Vietnamese, torn between remembering or not.

Thien Kim Ho,
Somerville, MA.

I grew up in what seemed like a movie representation of my own race. My mother was a nail technician. I don’t know if she still is. My father probably still is an engineer. I don’t know whether I had “tiger parents” or if they were just plain mean. I suffered a lot from their treatment. I was called names, deemed worthless, and the police didn’t help when my father tried to strangle me… Of course, I was forced to take piano lessons. I needed a talent because every white person out there would “always look down on us.” Let’s not talk about how playing classical piano is impossible for me because I’m too nearsighted to see any sheet music, no matter how big it’s blown up.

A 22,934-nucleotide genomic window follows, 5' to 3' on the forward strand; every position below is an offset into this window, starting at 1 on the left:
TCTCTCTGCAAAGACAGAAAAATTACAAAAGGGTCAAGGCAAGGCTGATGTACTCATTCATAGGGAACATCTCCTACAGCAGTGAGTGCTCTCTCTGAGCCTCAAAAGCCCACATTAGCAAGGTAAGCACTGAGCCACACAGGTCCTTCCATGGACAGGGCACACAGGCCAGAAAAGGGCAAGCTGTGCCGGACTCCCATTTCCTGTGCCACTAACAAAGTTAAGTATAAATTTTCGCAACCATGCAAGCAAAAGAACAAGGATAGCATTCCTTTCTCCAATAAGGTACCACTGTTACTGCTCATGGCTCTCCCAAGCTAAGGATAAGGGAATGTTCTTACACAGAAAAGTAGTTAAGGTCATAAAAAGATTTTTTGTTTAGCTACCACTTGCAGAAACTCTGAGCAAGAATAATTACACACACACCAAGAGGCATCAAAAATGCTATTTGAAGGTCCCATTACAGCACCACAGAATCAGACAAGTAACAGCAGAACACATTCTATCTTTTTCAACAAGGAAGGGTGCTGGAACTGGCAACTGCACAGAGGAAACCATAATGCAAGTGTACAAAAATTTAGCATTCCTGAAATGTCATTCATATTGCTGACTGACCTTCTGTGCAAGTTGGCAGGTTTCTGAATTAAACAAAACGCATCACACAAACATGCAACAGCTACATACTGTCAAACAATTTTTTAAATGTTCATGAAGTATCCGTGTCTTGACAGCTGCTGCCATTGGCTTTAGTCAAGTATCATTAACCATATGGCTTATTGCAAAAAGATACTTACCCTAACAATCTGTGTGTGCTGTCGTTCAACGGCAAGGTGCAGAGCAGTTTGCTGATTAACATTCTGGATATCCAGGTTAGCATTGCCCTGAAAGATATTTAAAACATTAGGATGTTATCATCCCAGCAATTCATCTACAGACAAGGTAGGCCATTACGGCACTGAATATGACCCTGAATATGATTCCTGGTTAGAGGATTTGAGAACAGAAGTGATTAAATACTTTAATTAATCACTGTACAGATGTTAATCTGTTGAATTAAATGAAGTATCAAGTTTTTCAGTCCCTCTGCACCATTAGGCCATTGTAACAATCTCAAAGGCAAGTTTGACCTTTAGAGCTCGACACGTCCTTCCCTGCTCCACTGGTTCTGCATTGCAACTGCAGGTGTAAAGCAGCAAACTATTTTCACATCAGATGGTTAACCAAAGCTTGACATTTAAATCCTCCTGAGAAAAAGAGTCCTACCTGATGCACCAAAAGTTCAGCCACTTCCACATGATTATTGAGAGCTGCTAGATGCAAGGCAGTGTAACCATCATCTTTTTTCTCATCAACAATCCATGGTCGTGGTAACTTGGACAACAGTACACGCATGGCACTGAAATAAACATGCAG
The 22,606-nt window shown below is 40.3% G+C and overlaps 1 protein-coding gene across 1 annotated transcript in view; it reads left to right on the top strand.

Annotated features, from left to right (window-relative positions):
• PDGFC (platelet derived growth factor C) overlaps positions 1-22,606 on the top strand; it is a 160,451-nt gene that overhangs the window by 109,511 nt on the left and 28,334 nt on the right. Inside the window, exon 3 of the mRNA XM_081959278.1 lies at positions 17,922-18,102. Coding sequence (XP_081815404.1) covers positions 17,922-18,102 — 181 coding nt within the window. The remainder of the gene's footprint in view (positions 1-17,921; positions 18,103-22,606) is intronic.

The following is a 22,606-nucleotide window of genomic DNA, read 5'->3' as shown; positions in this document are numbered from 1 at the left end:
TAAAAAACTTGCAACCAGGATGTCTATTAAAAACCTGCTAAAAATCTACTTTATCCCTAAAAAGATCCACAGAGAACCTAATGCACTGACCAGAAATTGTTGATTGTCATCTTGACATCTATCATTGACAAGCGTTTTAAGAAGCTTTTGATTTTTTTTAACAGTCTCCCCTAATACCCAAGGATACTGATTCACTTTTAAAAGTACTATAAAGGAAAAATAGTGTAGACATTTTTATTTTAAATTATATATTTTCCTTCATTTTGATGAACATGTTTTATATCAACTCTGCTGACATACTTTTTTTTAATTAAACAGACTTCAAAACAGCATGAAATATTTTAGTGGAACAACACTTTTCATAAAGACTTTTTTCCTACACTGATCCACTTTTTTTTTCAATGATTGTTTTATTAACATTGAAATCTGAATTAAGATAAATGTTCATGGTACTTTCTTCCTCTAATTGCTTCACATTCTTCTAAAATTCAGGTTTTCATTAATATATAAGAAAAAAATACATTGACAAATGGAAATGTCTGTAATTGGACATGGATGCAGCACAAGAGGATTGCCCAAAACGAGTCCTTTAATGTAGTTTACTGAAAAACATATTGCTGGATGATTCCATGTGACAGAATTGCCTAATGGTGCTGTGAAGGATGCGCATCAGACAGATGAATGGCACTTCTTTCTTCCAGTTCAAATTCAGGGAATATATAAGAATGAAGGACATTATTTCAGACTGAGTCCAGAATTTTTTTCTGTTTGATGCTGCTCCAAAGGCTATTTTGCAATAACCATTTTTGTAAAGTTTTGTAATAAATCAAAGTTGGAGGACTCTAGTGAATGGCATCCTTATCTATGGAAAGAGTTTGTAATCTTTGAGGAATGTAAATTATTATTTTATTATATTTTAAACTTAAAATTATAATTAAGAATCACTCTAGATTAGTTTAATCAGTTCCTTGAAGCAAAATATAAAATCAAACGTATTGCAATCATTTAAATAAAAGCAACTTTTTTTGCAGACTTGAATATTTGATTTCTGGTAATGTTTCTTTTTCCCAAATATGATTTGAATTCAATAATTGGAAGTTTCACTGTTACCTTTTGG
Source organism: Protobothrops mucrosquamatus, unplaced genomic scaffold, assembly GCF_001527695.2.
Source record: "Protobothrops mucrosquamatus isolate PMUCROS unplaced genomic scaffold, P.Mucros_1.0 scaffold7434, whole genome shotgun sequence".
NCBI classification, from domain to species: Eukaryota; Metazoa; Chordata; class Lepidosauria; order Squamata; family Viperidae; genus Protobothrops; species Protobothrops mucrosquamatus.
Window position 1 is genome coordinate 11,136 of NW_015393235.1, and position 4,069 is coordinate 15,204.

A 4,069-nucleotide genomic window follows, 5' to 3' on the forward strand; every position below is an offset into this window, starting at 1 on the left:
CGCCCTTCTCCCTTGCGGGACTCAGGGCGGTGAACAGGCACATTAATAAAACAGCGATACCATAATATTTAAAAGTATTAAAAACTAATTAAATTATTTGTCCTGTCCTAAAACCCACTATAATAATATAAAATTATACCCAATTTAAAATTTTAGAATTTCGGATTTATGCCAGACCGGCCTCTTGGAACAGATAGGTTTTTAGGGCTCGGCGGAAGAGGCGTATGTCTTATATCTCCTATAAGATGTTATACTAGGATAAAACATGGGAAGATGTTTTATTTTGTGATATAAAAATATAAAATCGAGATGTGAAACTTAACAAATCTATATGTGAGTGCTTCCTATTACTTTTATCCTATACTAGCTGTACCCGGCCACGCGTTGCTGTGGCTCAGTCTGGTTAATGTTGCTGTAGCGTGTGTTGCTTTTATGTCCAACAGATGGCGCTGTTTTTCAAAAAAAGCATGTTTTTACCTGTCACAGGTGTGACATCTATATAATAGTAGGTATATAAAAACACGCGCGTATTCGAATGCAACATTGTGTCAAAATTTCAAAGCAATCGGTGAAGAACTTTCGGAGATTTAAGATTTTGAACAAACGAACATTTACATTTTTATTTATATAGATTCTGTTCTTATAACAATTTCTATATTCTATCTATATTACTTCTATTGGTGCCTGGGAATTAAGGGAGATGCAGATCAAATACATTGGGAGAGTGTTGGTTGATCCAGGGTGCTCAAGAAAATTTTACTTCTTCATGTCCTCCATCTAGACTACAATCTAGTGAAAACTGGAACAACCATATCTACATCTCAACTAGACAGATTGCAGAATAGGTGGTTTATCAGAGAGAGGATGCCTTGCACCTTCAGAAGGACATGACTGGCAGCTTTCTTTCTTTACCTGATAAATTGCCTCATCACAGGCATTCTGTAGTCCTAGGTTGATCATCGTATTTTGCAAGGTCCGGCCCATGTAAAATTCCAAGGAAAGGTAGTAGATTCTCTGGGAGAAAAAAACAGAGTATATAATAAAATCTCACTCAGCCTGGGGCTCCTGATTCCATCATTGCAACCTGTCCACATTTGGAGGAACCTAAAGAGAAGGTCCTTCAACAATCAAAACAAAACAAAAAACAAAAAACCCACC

Outside of home I was made fun of, living in a suburb with predominantly whites, of course it happened. “You’re Chinese, right?”, “moo goo gai chicken,” middle schoolers would yell. Even the circle of friends subscribed to stereotypical humor about how I MUST HAVE BEEN really good at MATH and was also a NINJA.

I estranged my parents, and decided to forget my second language but I always have this nagging in my heart that says “please hang on to your heritage.” Growing up, my parents insisted that yelling, anger, hitting, and more, were part of the Vietnamese culture, something I do not want with me. Maybe someday, I will be able to appreciate that part of me and I will be able to say “I’m Vietnamese!” without cringing.


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